GRATITUDE MONTH AND NATIVE AMERICAN HERITAGE MONTH JOIN FORCES
We're Celebrating TWO Months
Who says you can't celebrate two months at the same time!
Yes, RosieCentral has designated November as our official Month of Gratitude and Giving Thanks. We hope you’ll return often to our blogs to get new ideas for how to bring more gratitude into your life and the lives of others.
Missed our previous four blogs on gratitude? Kendra and I invite you to click below on links that will take you to the first four topics for this month:
Week 2 of RosieCentral’s Gratitude Month
And now that we are beginning the second week of exploring new ways to give thanks and express gratitude, we want to acknowledge that this is also Native American Heritage Month.
As far back as 1915, there was a movement by numerous Native American tribes to have an official Native American Month that would recognize their contribution to America.
It Took Work and Time But…
After a great deal of work by various indigenous tribes, President Calvin Coolidge (30th US President — 1923-1929) responded positively by issuing a proclamation on Sept. 28, 1915. The official document stated that the second Saturday of each May would officially be named American Indian Day. The proclamation and its documentation included the first formal appeal to recognize Indians as US citizens.
Seventy-five years later, in 1990, Congress passed and then President George H.W. Bush (41st US President — 1989-1993) signed into law a joint resolution that designated November as National American Indian Heritage Month.
We’re grateful that ever since 1994, Congress and the current president have approved and signed a resolution declaring November to be a month to recognize the contributions of Native Americans to our country. (Other names have been used such as National American Indian and Alaskan Native Heritage Month).
What About Citizenship and Voting Rights for Native Americans?
I know. I know. I’m writing about gratitude. So you’re wondering why I’m bringing up the topics of citizenship and voting rights. Well, there is a reason. When we expand our sense of gratitude, it helps to remember that there are many who have struggled more than we have. People who, even now, continue to face discrimination. And by learning about the history of Native Americans and their struggles, we can become more sensitive to their needs and appreciative of what we do have.
This is where President Calvin Coolidge reappears in the story. More significantly than designating one day a year to honor Native Americans, Coolidge, on June 2, 1924, signed the Indian Citizenship Act, which gave full citizenship to Native Americans. At that time, about 125,000 out of a population of 300,000 were not considered citizens.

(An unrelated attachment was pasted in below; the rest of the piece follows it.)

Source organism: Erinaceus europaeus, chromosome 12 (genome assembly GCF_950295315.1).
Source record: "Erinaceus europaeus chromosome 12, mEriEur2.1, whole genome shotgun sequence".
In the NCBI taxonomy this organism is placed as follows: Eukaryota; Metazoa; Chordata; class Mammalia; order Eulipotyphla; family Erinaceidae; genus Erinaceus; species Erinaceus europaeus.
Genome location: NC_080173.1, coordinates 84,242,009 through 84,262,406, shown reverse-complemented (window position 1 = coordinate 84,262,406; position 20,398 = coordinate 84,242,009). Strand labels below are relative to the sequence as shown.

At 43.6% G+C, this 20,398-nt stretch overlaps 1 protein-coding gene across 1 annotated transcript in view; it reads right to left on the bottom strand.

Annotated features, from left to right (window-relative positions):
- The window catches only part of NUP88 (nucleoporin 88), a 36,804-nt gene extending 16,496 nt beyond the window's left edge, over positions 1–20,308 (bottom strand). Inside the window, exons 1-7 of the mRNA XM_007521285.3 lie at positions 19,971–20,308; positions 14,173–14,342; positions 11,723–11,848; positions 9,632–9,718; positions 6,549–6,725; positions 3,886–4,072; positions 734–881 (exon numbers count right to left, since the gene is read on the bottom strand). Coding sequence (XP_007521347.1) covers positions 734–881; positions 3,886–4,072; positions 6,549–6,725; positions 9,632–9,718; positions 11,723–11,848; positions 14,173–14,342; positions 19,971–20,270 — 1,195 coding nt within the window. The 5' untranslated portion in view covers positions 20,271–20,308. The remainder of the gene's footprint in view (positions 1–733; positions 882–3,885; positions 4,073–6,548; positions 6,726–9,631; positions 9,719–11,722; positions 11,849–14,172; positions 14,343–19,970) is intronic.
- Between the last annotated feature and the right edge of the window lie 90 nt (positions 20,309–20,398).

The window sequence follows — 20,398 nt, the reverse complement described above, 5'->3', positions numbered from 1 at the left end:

And Voting Rights?
The Indian Citizenship Act of 1924 was important. Unfortunately, it did not provide full voting rights to Native Americans. As late as 1948, Arizona and New Mexico barred many from voting. The Civil Rights Act of 1965 removed most barriers although significant provisions of that Act were ruled unconstitutional by the Supreme Court.
Consider the Treatment of Others
When possible, work to assist others and make their lives better. Not everyone can. But you CAN be grateful for all the rights that you do have.
RosieCentral Extends Our Gratitude to No Teno Quah
To honor this month, we’d like to express our thanks and gratitude to No Teno Quah an amazing Native American woman. Previously, we wrote about her life on this blog. And if you’re like to learn more, CLICK HERE.
You may have heard of her through our RosieCentral blog. While researching women who participated in World War II, we learned about No Teno Quah. But if you know of her, you are more likely to know her by another name — Grace Thorpe.
Became a Rosie the Riveter;
Joined the WACs — Women’s Army Corps — where she was promoted to a Corporal during her time in New Guinea and received a Bronze Star;
Worked in General Douglas MacArthur’s Headquarters in Tokyo after the war, returning to the US in 1950;
Set goals for herself that went beyond the usual roles for women at that time;
Raised two children and when the grief of the loss of her son seemed to overwhelm her, she found ways to help others while continuing to improve her life through more education (received her BA when she was 58) and service;
Joined the American Indian Movement’s Alcatraz Island sit-in, serving as their publicist;
Became Legislative Assistant to the Senate Select Committee on Indian Affairs;
Served as a tribal district court judge;
Worked to protect the lands of American Indians from becoming nuclear waste dump sites.
Why We’re Grateful
Yes, Grace Thorpe lead a fascinating life. But that’s not the point. It is the message and the inspiration from her life that we’re grateful for:
The message — the inspiration — from No Teno Quah’s life is: